The time has come to recharge our batteries. We’ll be on vacation until after Labor Day. Enjoy the rest of your summer!
August 2014 - PS Insights
An old marketing joke: Ad agency president pulls up to the client’s offices in a shiny new Lexus. The client, looking out the window, sees the car and thinks, “We’re paying these guys too much money.” Later that day, a consultant pulls up to the client’s offices in a brand new Mercedes. Client looks out the window and thinks, “This guy must be good.” How do you manage your clients’ perception of what you do?
“Weasel” is an expression marketing people use for a term that sounds great—but means absolutely nothing. The classic advertising weasel is, “Nothing works better than (name of product).” Sounds great, doesn’t it? But there may be thousands of similar products that work just as well as the product named. We were thinking about weasels the other day when we heard a commercial for WalMart: “All natural beef” was the claim. Sounds great. Of course, they didn’t say “hormone-free” or “organic” or any other word that has a real meaning. Leaves us wondering what unnatural beef tastes like. What weasels are you using in your business claims?
P&G announced plans to divest themselves of more than half their brands. The news story indicated that Tide and Pampers together currently account for 90% of P&G’s sales and 95% of the company’s profits. We don’t think you need a Harvard MBA to know that if you’ve got 160 other brands that only add up to 5% of your profits you should probably lighten the portfolio. What inefficient departments, brands or services are you holding onto out of habit?
We got a notice from “Apple” this week with the subject line: “Update your infomrations now.” While the blatant phishing attempt made us laugh, we also thought there are probably thousands of Apple customers around the world whose command of English spelling isn’t as good as ours—and a few who will click on the link and get sucked in. How do you deal with phishing and what’s your suggested solution?
Steve got back from a week in Los Angeles…but don’t ask him where he stayed, what he did or where he ate. The hip trend of not naming your establishment has taken firm root out there. As a result, he ate in four restaurants that had no name on their door and visited countless other locations that could only be found by social media. Is being hip building your business…or costing you customers?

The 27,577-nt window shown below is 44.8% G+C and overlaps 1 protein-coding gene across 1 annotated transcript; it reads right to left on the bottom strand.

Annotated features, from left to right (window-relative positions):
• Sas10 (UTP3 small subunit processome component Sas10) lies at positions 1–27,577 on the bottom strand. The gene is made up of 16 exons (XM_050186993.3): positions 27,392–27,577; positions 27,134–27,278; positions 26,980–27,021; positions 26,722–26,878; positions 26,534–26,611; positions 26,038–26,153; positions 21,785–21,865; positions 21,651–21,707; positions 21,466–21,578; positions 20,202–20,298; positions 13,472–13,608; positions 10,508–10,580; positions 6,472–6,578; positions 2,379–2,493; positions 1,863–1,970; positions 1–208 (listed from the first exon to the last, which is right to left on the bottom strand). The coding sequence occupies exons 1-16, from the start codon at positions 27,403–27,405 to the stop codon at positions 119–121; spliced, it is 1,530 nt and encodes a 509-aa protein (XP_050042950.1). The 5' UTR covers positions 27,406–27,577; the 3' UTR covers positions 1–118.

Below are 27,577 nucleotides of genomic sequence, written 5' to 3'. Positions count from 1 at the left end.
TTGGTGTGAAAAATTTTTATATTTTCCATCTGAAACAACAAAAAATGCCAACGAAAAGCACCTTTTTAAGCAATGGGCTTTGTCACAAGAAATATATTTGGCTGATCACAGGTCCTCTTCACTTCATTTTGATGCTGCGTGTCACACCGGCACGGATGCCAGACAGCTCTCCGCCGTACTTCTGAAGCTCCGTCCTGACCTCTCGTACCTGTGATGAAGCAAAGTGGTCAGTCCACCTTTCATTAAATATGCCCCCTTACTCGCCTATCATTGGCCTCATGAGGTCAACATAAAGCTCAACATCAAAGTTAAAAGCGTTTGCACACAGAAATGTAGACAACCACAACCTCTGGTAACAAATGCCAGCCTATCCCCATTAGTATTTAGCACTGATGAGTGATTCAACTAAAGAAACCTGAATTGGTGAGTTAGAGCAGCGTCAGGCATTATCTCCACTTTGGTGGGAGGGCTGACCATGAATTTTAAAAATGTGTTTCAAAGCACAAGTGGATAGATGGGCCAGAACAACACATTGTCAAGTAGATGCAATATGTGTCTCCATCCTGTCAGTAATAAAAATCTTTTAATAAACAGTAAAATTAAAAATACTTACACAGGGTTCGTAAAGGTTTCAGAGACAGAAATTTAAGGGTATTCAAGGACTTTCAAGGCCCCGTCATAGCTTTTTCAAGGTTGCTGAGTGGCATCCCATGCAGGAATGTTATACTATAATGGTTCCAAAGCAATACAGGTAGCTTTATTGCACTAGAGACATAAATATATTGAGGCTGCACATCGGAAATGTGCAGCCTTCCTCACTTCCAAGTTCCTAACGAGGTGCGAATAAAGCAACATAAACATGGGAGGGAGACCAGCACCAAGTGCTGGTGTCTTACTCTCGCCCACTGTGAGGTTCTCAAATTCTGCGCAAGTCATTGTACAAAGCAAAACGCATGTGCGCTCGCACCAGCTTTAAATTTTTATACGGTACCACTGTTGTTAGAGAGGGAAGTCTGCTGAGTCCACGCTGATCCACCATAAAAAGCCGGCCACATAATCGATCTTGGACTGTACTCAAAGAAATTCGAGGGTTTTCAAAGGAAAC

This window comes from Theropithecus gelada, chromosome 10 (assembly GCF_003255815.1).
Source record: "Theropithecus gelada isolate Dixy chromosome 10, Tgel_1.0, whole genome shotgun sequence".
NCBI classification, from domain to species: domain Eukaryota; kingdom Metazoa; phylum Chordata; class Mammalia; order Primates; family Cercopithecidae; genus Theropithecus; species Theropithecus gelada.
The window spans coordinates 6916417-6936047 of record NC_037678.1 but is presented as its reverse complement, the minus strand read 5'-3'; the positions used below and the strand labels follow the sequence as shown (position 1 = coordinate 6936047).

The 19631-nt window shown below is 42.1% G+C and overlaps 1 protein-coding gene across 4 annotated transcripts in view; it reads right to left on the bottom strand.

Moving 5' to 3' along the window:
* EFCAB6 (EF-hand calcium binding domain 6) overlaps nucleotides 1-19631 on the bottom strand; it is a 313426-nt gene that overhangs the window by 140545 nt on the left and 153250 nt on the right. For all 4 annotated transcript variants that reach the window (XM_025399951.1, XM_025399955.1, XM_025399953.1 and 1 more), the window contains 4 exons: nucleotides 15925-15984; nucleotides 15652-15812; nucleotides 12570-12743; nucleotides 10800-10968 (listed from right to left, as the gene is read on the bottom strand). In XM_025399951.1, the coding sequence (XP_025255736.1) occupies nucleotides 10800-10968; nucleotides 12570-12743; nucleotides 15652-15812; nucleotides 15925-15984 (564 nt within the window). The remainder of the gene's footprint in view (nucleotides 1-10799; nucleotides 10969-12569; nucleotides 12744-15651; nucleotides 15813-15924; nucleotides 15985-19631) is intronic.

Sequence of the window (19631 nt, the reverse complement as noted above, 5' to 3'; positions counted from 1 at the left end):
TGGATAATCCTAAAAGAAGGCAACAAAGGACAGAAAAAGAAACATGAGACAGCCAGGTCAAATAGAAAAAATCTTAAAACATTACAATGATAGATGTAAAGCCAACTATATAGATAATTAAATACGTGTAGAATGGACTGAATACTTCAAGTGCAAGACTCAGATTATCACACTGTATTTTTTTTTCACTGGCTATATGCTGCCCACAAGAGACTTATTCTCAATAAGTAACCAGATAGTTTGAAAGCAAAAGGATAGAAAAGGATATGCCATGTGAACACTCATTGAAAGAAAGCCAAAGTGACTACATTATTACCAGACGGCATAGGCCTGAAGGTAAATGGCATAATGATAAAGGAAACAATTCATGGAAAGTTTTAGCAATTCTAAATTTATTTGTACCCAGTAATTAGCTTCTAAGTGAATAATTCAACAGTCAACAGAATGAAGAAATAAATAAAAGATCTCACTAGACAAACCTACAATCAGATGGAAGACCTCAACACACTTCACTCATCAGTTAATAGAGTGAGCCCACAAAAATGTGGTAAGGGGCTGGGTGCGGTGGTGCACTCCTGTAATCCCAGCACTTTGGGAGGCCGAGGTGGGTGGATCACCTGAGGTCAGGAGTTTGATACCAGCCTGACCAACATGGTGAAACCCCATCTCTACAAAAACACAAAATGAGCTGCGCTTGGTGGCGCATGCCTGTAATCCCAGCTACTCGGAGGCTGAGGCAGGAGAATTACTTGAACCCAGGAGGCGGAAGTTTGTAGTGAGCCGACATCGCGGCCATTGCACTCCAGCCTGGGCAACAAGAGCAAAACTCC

It is well known that IKEA has made adjustments to its model as it has launched in different countries. The latest is nappers in China. Many would-be buyers are testing out floor models by taking naps on beds and couches and even changing baby diapers on the furniture. The behavior would be mortifying in US IKEA stores, but it’s building customer traction in China. What do you do to adapt your business model to appeal to new customers?
Yum. We love tasty mash-ups and pretzel bread is certainly one. Soft pretzels as bread have been quite the rage and Wendy’s Chicken Pub Pretzel Sandwich sure sounds good to us. What do you do to differentiate your offering by combining new paradigms to your menu?
Dove has done such a brilliant job with their Real Beauty campaign – until now. Their “Forensic Artist” commercial has become the most watched viral commercial ever. But their follow up spot about a bogus beauty patch jumped the shark. Authenticity is a powerful force in advertising today. Forcing a consumer behavior that is so obviously false is a huge mistake. What do you do to ensure you keep it real?
Paul went to a restaurant in Stockholm called Grill. It was divided into different environments including train, bordello, and picnic spaces. Each of the areas was like separate stage sets and evoked a fun atmosphere. The specialties of the house were all grilled. But the food wasn’t great. The price tag was really high, but the place was packed. What stunts do you pull off to attract customers even when your service proposition isn’t as quality all the way through as you wish it were?